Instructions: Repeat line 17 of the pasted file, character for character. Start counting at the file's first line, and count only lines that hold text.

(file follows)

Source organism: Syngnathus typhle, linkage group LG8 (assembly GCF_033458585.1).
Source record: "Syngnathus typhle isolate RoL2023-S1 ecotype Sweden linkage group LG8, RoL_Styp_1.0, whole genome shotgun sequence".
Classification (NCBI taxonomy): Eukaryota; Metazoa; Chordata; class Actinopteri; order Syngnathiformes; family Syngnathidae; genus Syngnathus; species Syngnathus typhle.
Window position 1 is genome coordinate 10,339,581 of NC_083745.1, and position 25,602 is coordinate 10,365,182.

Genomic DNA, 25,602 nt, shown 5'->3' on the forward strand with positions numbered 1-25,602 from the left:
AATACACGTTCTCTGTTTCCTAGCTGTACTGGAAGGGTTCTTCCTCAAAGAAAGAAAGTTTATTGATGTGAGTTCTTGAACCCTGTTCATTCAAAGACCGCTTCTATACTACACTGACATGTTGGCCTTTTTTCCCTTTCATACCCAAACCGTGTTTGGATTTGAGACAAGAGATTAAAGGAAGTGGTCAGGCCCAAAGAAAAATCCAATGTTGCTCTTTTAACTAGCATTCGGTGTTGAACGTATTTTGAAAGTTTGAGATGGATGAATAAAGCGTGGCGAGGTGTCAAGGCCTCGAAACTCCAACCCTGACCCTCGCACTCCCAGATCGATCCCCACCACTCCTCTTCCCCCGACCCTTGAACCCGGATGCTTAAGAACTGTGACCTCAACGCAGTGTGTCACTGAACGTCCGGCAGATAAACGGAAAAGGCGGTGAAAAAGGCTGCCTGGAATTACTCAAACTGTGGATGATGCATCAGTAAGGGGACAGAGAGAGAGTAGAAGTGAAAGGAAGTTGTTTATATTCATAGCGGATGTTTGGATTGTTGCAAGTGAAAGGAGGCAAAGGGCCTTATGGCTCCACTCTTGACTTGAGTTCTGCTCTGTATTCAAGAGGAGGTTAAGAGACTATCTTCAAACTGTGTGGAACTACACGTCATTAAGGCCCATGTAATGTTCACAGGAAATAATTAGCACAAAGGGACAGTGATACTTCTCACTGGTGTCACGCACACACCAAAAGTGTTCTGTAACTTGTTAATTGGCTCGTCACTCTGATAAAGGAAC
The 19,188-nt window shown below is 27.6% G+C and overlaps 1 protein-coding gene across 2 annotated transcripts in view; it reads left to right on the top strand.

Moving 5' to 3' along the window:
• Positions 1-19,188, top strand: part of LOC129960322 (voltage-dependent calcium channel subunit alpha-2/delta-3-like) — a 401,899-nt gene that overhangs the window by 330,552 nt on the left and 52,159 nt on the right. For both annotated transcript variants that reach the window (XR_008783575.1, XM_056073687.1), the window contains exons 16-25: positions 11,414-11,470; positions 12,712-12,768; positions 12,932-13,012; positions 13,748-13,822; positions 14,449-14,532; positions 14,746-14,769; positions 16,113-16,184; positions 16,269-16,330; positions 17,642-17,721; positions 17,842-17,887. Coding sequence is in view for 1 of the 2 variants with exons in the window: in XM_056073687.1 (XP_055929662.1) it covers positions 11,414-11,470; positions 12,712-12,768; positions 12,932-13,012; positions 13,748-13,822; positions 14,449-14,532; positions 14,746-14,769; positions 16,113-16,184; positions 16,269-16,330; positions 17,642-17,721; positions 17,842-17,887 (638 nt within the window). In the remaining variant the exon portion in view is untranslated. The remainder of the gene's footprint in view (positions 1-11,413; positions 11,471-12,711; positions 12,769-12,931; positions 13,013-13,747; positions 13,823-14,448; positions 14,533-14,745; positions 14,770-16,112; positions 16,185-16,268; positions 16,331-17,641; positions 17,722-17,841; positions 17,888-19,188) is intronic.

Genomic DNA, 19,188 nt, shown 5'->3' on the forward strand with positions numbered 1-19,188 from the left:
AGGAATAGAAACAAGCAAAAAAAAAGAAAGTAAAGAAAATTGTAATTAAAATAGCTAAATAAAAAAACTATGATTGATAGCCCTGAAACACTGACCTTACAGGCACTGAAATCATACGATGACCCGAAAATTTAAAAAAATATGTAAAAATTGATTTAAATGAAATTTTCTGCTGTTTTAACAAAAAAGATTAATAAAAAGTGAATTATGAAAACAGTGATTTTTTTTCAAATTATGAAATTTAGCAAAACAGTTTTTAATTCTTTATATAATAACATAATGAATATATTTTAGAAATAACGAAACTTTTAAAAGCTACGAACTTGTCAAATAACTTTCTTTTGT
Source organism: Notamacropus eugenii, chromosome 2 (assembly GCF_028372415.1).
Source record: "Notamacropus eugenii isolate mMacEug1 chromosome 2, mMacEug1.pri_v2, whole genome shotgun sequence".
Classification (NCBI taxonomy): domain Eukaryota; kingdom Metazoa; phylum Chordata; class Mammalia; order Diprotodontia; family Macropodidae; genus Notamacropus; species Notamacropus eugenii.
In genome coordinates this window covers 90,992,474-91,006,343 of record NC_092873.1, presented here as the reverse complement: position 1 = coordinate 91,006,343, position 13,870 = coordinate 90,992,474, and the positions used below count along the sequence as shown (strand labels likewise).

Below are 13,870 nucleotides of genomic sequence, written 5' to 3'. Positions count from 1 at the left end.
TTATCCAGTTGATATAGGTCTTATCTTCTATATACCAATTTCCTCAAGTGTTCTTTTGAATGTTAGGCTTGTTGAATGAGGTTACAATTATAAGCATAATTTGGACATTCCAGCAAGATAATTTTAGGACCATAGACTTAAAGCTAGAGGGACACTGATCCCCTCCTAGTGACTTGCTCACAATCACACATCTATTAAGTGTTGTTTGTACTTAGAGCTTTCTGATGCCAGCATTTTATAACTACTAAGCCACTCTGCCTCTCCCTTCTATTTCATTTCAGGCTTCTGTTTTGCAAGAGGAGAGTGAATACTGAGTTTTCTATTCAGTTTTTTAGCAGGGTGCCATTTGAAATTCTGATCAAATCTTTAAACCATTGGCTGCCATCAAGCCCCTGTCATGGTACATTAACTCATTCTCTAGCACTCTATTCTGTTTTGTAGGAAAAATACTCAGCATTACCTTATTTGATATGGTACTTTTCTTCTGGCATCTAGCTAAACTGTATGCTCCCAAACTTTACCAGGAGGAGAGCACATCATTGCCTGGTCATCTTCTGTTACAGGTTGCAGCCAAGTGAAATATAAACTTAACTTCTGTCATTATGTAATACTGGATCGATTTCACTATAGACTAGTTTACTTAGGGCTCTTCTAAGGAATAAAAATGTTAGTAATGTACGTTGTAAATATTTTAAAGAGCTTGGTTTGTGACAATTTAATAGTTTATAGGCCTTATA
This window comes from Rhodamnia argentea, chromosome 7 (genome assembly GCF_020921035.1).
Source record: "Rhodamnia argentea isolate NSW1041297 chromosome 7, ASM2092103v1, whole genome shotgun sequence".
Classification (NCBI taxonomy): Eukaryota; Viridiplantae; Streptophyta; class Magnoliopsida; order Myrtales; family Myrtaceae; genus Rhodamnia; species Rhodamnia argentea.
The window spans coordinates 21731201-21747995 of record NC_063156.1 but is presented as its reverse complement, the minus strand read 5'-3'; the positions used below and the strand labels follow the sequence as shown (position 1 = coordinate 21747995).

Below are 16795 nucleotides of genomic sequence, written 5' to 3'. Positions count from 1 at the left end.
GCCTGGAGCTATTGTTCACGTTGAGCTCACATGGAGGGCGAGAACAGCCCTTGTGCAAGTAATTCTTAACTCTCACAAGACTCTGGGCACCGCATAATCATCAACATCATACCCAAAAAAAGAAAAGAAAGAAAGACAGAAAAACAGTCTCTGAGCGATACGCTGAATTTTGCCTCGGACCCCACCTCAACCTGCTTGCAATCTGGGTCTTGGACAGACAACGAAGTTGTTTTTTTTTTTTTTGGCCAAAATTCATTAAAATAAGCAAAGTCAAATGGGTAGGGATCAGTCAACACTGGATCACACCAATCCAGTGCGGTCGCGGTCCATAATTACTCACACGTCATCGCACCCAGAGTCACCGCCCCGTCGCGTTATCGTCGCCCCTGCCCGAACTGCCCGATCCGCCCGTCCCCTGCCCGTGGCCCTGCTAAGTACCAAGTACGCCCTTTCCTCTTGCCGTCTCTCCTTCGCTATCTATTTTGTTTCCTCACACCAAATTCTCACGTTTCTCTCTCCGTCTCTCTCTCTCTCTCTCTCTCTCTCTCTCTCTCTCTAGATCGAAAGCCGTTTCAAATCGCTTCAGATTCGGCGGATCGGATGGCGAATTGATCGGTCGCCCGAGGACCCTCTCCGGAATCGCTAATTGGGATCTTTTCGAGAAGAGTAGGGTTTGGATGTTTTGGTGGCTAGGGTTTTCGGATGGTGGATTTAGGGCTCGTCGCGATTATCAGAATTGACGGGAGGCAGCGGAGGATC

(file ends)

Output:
TTATCCAGTTGATATAGGTCTTATCTTCTATATACCAATTTCCTCAAGTGTTCTTTTGAATGTTAGGCTTGTTGAATGAGGTTACAATTATAAGCATAATTTGGACATTCCAGCAAGATAATTTTAGGACCATAGACTTAAAGCTAGAGGGACACTGATCCCCTCCTAGTGACTTGCTCACAATCACACATCTATTAAGTGTTGTTTGTACTTAGAGCTTTCTGATGCCAGCATTTTATAACTACTAAGCCACTCTGCCTCTCCCTTCTATTTCATTTCAGGCTTCTGTTTTGCAAGAGGAGAGTGAATACTGAGTTTTCTATTCAGTTTTTTAGCAGGGTGCCATTTGAAATTCTGATCAAATCTTTAAACCATTGGCTGCCATCAAGCCCCTGTCATGGTACATTAACTCATTCTCTAGCACTCTATTCTGTTTTGTAGGAAAAATACTCAGCATTACCTTATTTGATATGGTACTTTTCTTCTGGCATCTAGCTAAACTGTATGCTCCCAAACTTTACCAGGAGGAGAGCACATCATTGCCTGGTCATCTTCTGTTACAGGTTGCAGCCAAGTGAAATATAAACTTAACTTCTGTCATTATGTAATACTGGATCGATTTCACTATAGACTAGTTTACTTAGGGCTCTTCTAAGGAATAAAAATGTTAGTAATGTACGTTGTAAATATTTTAAAGAGCTTGGTTTGTGACAATTTAATAGTTTATAGGCCTTATA